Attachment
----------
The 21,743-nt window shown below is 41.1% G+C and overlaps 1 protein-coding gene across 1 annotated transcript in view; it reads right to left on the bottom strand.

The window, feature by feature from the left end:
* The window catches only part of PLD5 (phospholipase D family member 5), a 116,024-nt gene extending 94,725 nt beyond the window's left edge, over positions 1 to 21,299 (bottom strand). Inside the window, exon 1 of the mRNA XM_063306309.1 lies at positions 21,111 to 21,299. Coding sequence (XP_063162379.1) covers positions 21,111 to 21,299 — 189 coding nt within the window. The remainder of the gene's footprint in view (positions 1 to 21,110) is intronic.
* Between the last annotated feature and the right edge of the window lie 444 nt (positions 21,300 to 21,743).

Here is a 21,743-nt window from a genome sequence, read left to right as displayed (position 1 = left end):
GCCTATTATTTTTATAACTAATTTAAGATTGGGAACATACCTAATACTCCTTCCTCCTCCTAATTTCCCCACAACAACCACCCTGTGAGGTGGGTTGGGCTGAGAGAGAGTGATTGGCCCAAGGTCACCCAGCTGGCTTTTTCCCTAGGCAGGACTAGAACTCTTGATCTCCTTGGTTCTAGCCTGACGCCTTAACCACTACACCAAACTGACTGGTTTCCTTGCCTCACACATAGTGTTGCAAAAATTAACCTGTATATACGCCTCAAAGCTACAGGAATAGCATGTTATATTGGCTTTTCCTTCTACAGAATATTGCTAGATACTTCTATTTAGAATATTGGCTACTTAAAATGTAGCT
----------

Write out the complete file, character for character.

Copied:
The 21,743-nt window shown below is 41.1% G+C and overlaps 1 protein-coding gene across 1 annotated transcript in view; it reads right to left on the bottom strand.

The window, feature by feature from the left end:
* The window catches only part of PLD5 (phospholipase D family member 5), a 116,024-nt gene extending 94,725 nt beyond the window's left edge, over positions 1 to 21,299 (bottom strand). Inside the window, exon 1 of the mRNA XM_063306309.1 lies at positions 21,111 to 21,299. Coding sequence (XP_063162379.1) covers positions 21,111 to 21,299 — 189 coding nt within the window. The remainder of the gene's footprint in view (positions 1 to 21,110) is intronic.
* Between the last annotated feature and the right edge of the window lie 444 nt (positions 21,300 to 21,743).

Here is a 21,743-nt window from a genome sequence, read left to right as displayed (position 1 = left end):
GCCTATTATTTTTATAACTAATTTAAGATTGGGAACATACCTAATACTCCTTCCTCCTCCTAATTTCCCCACAACAACCACCCTGTGAGGTGGGTTGGGCTGAGAGAGAGTGATTGGCCCAAGGTCACCCAGCTGGCTTTTTCCCTAGGCAGGACTAGAACTCTTGATCTCCTTGGTTCTAGCCTGACGCCTTAACCACTACACCAAACTGACTGGTTTCCTTGCCTCACACATAGTGTTGCAAAAATTAACCTGTATATACGCCTCAAAGCTACAGGAATAGCATGTTATATTGGCTTTTCCTTCTACAGAATATTGCTAGATACTTCTATTTAGAATATTGGCTACTTAAAATGTAGCT